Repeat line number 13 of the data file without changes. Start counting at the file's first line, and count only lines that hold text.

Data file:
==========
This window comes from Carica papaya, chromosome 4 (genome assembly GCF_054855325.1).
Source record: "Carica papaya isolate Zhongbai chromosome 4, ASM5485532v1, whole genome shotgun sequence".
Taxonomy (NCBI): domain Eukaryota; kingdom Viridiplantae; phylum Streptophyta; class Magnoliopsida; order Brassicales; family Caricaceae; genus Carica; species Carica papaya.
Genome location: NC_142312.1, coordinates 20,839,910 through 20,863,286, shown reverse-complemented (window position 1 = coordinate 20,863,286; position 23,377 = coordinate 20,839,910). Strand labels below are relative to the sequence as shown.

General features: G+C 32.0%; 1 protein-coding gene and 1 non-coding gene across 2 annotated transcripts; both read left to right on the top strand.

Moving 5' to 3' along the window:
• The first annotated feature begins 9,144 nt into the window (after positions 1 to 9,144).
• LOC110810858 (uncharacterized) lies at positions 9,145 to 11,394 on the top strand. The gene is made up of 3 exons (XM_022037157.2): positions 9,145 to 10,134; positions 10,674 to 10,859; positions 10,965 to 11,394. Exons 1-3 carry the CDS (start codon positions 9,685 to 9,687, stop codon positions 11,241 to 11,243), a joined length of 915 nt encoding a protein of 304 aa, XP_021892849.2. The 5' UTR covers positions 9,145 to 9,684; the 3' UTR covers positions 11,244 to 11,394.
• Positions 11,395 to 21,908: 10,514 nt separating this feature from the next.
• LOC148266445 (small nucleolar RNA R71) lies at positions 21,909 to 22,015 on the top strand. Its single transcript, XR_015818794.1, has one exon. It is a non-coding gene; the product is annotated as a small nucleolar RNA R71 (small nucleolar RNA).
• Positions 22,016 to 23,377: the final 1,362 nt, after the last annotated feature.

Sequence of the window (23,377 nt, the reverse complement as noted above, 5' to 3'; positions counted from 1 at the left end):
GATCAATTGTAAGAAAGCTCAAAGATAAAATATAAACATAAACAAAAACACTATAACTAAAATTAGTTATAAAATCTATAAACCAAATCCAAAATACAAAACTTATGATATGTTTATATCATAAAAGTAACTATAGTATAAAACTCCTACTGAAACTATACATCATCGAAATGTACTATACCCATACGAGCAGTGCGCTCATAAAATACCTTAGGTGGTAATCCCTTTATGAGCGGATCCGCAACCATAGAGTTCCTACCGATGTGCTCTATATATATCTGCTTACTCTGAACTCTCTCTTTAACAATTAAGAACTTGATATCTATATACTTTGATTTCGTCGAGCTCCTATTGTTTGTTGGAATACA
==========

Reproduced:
GATCAATTGTAAGAAAGCTCAAAGATAAAATATAAACATAAACAAAAACACTATAACTAAAATTAGTTATAAAATCTATAAACCAAATCCAAAATACAAAACTTATGATATGTTTATATCATAAAAGTAACTATAGTATAAAACTCCTACTGAAACTATACATCATCGAAATGTACTATACCCATACGAGCAGTGCGCTCATAAAATACCTTAGGTGGTAATCCCTTTATGAGCGGATCCGCAACCATAGAGTTCCTACCGATGTGCTCTATATATATCTGCTTACTCTGAACTCTCTCTTTAACAATTAAGAACTTGATATCTATATACTTTGATTTCGTCGAGCTCCTATTGTTTGTTGGAATACA